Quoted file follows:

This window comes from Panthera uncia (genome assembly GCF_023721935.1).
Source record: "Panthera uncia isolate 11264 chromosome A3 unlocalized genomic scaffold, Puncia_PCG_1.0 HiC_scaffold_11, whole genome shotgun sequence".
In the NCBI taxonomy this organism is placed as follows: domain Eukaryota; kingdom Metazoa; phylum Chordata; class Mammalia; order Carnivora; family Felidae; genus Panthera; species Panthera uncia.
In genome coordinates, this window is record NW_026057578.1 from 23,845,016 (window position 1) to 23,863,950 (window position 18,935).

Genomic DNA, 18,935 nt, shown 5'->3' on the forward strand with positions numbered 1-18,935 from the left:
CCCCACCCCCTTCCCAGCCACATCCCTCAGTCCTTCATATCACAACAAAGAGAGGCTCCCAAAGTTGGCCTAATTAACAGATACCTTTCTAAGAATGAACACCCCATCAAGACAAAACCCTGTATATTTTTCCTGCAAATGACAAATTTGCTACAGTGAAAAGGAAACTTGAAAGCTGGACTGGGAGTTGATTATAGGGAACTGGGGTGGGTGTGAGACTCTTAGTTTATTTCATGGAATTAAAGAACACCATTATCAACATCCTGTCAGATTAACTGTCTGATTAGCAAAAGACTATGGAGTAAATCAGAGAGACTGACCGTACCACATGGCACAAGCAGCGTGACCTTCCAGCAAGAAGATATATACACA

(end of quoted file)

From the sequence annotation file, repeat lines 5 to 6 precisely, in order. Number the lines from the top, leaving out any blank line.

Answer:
Genomic DNA, 18,935 nt, shown 5'->3' on the forward strand with positions numbered 1-18,935 from the left:
CCCCACCCCCTTCCCAGCCACATCCCTCAGTCCTTCATATCACAACAAAGAGAGGCTCCCAAAGTTGGCCTAATTAACAGATACCTTTCTAAGAATGAACACCCCATCAAGACAAAACCCTGTATATTTTTCCTGCAAATGACAAATTTGCTACAGTGAAAAGGAAACTTGAAAGCTGGACTGGGAGTTGATTATAGGGAACTGGGGTGGGTGTGAGACTCTTAGTTTATTTCATGGAATTAAAGAACACCATTATCAACATCCTGTCAGATTAACTGTCTGATTAGCAAAAGACTATGGAGTAAATCAGAGAGACTGACCGTACCACATGGCACAAGCAGCGTGACCTTCCAGCAAGAAGATATATACACA